Some of those beruffed, angelic creatures, it appears, are heading for an unlikely future - as members of parliament.
Several well-known MPs, according to the Choir Schools' Association magazine, served their time in the nation's cathedral choir stalls.
Michael Mates, Conservative MP for East Hampshire, and Robert Key, Conservative MP for Salisbury, in Wiltshire, both once sang sweetly as pupils of Salisbury Cathedral School.
John Wilkinson, Conservative MP for Ruislip and Northwood, was a pupil at St George's, Windsor.
The magazine has failed to unearth any Labour MPs with a choral past but Simon Hughes, Liberal Democrat MP for Bermondsey, used to sing at Llandaff in Wales.
And hard-nosed MPs speak with misty eyes of the days when their lives were ruled by matins and evensong rather than whips and select committees.
Mr Mates, who attended Salisbury Cathedral School from 1943-1947, told the magazine of "treats beyond the dreams of any normal prep-school boy" dished out by residents of the Cathedral Close in the period before Christmas, when the choristers stayed on to sing services after the other boys had gone home.
Mr Mates says: "What has remained with me is the beauty of the music, the solemnity of the Book of Common Prayer and the majesty of the King James's Bible. Add to this one of the most beautiful cathedral closes in Britain with the soaring grandeur of the cathedral itself, and it is easy to understand that it is an idyll which will stay with me to my grave."
Philip Titcombe, the magazine's editor, suggests that it is the qualities of "discipline, intelligence and communication" that help choristers to distinction in public life.
It will be interesting to note, he adds, how girl choristers, now being admitted to some schools, flourish in "the establishment".
Other former choristers who have made their mark include Oz Clarke, the wine expert, Clive Mantle, who plays Mike in television's Casualty, Jon Snow, the broadcaster, and Rodney Galpin, chairman of Standard Chartered Bank and a Bank of England director.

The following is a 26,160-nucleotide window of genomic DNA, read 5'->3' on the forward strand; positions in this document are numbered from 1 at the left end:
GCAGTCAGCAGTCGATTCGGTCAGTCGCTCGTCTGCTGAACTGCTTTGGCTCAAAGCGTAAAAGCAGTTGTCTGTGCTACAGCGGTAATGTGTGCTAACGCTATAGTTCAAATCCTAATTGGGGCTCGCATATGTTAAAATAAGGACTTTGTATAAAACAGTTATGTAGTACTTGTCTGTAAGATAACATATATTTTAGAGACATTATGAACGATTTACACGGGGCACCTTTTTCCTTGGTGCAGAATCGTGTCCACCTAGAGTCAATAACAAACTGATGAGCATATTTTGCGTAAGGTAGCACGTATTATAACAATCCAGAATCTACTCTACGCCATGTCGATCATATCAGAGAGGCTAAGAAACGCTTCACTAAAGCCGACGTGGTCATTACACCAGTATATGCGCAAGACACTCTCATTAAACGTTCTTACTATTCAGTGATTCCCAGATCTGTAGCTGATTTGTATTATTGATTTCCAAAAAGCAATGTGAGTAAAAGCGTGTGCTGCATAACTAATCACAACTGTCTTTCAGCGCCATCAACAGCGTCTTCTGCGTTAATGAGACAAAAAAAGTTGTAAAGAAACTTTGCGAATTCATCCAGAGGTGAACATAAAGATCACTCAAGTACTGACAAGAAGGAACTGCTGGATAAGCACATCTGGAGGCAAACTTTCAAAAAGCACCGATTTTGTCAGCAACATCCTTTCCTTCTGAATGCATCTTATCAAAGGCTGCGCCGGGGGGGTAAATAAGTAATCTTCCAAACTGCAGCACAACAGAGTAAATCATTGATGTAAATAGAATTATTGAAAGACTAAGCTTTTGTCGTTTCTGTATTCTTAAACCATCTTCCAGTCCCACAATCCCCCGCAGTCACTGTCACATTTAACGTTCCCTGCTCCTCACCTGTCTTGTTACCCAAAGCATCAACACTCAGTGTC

There are 39 schools which educate choristers and which are attached to cathedrals, churches and college chapels. All but two are independent but most choristers' fees are subsidised. On average parents pay less than half fees.
St Mary's, Edinburgh, has had a mixed choir for many years but the first English cathedral choir for girls was set up five years ago at Salisbury. Exeter, Wells and York have followed.
The introduction of girls was resisted by traditionalists who maintained that boys produced a unique choral tone that girls could not replicate.
But a report in the magazine of research into the differences between boys' and girls' voices challenges their view.
Professor Graham Welch of Roehampton Institute says that his research shows that even expert listeners cannot tell the difference between all- boys, all-girls and mixed choirs. What counts, he says, is the sex of the trainer. He asked two panels of listeners, one of choral music experts, and one of musicians without special knowledge of choirs, to identify the sex of 15 choirs.
He concluded that sounds that are perceived as "masculine" are made by choirs trained by men and "feminine" sounds are made by choirs trained by women.
Earlier studies have shown that the sex of untrained singers can usually be identified but the Roehampton study shows that the same is not true of trained singers. Professor Welch says: "We find no evidence in their results that the introduction of girls into cathedral choirs will necessarily have any effect on the choral tone that is produced, nor that the much valued Anglican choral tradition will be changed."